I was mildly amused recently when a magazine I take reported on an obituary notice which had appeared in a newspaper in Richmond, Virginia.
It ran something like this; ‘Confronted with the option of voting for Hillary Clinton or Donald Trump, Mrs. Mary Ann Nolland decided instead to depart into the eternal love of God on Sunday’.
By the time you read this column, the American voters will have decided which of the aforementioned candidates they dislike less.
A host of stories gather round unpopular politicians canvassing for votes. In Kentucky in the mid-nineteenth century, a voter arrived and said, ‘I want to vote for Henry Clay.’
He was informed that Clay, Secretary of State under President John Quincy Adams and long-time senator for Kentucky , had been dead for twenty years.
‘Well, he responded, ‘I’d rather vote for Henry Clay dead than for any of these men living.’
The radical politician John Wilkes encountered voter scepticism on many occasions. A heckler once shouted, ‘Vote for you? I’d sooner vote for the devil!’.
But Wilkes was ready with his riposte; ‘Yes, but what if your friend isn’t standing?
In the first Christian century, as in the twenty-first, distrust in political leaders was widespread, and with even greater cause.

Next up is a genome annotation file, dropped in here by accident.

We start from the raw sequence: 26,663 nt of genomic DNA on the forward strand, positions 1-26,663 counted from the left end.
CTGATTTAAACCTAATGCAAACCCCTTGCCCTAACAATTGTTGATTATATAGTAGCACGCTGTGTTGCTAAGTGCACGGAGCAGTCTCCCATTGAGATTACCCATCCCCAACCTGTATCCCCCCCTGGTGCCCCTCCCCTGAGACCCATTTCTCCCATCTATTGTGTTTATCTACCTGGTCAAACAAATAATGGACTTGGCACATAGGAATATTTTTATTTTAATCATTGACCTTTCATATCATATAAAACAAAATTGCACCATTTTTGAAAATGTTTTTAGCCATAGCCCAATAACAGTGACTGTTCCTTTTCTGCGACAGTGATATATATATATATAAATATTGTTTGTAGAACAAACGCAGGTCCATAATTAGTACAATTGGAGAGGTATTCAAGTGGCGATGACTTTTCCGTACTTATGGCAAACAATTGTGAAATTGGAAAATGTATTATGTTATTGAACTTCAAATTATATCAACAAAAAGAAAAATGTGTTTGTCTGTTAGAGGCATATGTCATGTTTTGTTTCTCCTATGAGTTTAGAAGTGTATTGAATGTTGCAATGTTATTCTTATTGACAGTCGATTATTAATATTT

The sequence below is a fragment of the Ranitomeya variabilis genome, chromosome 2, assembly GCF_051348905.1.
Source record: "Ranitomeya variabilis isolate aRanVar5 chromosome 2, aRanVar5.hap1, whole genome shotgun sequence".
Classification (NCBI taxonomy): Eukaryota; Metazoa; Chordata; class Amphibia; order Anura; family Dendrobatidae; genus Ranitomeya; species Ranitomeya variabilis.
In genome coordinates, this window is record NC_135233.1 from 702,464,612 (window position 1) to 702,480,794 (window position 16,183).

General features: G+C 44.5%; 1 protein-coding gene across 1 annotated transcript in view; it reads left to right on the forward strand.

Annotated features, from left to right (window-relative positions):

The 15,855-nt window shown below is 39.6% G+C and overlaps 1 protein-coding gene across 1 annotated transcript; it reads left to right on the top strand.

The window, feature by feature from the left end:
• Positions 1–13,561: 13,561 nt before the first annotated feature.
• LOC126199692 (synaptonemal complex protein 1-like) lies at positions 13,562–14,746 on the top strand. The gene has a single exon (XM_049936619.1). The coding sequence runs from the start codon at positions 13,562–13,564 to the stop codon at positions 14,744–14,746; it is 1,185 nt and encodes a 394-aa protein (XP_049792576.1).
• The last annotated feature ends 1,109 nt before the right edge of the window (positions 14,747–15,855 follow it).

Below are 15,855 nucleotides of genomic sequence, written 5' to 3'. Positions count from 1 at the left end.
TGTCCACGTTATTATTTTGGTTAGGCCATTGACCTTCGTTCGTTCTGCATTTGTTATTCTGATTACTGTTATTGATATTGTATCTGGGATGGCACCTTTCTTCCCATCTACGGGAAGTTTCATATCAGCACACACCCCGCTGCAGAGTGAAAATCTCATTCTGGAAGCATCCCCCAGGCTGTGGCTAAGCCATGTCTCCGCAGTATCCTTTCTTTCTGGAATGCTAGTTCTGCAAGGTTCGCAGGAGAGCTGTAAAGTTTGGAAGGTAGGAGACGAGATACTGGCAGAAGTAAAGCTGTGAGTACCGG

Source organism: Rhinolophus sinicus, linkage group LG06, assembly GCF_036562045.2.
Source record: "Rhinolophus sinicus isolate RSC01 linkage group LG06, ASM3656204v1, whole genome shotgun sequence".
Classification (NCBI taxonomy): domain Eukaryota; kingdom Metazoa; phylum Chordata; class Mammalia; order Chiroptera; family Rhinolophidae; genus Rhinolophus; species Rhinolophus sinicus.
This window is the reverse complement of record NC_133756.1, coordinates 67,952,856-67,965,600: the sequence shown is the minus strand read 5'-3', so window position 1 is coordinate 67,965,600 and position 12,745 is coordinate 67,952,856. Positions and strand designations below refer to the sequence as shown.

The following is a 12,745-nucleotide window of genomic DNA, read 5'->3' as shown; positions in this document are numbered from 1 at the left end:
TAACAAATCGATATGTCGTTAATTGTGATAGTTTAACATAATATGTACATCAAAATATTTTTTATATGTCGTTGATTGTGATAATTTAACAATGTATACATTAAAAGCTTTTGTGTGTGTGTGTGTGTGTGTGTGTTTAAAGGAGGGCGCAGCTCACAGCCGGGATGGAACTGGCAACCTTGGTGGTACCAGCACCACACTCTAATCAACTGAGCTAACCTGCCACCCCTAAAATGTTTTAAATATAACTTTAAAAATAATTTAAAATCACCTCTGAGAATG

Writing about that century, the historian Tacitus wrote, ‘I am entering upon the history of a period, rich in disasters, gloomy with wars, rent with seditions, savage in its very hours of peace.’
Agrippina, wife of the Emperor Claudius, often left the palace at night to serve in Rome’s brothels. Folk exulted in immoral behaviour. It was said, ‘The greater the infamy, the wilder the delight.’
Yet even against that dark background , the apostle Paul instructed his fellow-Christians; ‘Everyone must submit himself to the governing authorities.
The authorities that exist have been established by God.’(Romans 13;1). A bad ruler is better than no ruler, as statesmen are perhaps now discovering in the Middle East .
And for such rulers prayers are to be offered. ‘I urge’, wrote Paul to Timothy,’ that prayers be made for everyone-for kings and all those in authority, that we may live peaceful and quiet lives.’(1 Timothy 2;1).
So whatever the result when Wednesday dawns, offer a prayer for the President-elect.